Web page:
It will be apparent to those skilled in the art that the process of this invention, in addition to removal and recovery of arsenic from a gas, is also suitable for determining the concentration of arsenic in a gas. The supported sorbent is contacted with the arsenic-containing gas whereby the arsenic is collected on the supported sorbent and, in the case of trace amounts of arsenic, concentrated for purposes of analysis.
These and other objects and features of this invention will be better understood from the following detailed description.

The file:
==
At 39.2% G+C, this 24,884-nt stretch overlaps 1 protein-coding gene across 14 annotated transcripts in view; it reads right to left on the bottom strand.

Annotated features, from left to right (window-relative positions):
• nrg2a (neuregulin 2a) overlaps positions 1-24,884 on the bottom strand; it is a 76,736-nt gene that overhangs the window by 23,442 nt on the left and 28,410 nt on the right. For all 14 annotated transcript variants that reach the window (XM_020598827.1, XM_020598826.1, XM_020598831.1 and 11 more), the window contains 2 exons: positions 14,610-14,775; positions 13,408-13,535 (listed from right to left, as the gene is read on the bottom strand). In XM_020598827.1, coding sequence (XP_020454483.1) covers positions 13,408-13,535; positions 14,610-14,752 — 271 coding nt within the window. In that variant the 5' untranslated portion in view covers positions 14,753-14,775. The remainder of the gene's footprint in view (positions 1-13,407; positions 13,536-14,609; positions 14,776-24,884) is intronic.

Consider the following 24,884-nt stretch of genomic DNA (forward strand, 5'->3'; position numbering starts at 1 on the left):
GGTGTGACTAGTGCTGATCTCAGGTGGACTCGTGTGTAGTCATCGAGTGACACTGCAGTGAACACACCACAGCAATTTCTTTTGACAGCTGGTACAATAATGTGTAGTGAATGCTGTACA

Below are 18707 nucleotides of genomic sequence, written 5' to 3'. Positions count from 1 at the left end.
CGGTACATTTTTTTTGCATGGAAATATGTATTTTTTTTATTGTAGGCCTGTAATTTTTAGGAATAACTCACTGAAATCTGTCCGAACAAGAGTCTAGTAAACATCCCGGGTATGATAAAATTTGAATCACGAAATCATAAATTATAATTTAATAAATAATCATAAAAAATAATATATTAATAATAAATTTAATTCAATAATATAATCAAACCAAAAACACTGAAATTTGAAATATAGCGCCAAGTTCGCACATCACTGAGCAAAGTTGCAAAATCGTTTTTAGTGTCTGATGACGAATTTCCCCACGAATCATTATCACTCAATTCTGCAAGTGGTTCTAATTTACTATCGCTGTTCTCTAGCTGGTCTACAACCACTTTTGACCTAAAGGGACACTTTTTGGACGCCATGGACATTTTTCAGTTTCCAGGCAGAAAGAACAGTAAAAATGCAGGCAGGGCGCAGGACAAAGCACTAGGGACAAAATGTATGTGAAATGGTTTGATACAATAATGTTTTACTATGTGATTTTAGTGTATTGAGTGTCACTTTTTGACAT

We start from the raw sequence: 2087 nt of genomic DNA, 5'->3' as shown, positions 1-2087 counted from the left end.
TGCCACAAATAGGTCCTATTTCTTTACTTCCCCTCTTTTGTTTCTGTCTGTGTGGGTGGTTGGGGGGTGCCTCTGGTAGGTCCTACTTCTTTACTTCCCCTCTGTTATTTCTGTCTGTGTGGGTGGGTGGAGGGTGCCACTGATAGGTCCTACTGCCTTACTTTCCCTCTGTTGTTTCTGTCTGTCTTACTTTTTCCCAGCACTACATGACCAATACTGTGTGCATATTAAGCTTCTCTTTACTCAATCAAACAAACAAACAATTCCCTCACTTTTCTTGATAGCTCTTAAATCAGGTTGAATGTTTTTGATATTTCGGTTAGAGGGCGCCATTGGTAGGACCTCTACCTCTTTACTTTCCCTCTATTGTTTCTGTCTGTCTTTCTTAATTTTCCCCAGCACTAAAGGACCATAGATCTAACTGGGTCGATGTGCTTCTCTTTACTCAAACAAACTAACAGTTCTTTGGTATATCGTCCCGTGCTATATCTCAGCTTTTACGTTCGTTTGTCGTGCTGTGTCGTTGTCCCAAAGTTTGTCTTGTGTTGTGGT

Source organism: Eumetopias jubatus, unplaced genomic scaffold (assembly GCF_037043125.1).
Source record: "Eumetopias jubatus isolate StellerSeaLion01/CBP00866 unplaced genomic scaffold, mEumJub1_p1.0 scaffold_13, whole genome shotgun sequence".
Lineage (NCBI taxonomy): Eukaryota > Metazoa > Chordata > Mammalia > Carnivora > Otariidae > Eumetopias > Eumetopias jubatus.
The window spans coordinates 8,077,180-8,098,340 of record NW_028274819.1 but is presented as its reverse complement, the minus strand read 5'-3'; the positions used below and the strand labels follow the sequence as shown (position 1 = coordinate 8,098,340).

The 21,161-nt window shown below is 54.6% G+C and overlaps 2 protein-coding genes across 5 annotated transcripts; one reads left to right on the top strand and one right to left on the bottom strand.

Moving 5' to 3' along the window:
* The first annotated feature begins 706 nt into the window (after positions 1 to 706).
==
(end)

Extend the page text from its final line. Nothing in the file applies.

The process for removal and recovery of arsenic from a gas in accordance with a preferred embodiment of the process of this invention comprises contacting a supported sorbent comprising an inert solid support coated with at least one metal halide with an arsenic-containing gas. In accordance with a particularly preferred embodiment of the process of thisinvention, the supported sorbent comprises an inert solid support coated with a transition metal halide, preferably selected from the group consisting of ferric chloride and cupric chloride.
In accordance with another preferred embodiment of the process of this invention, the supported sorbent comprises an inert solid support coated with phosphoric acid.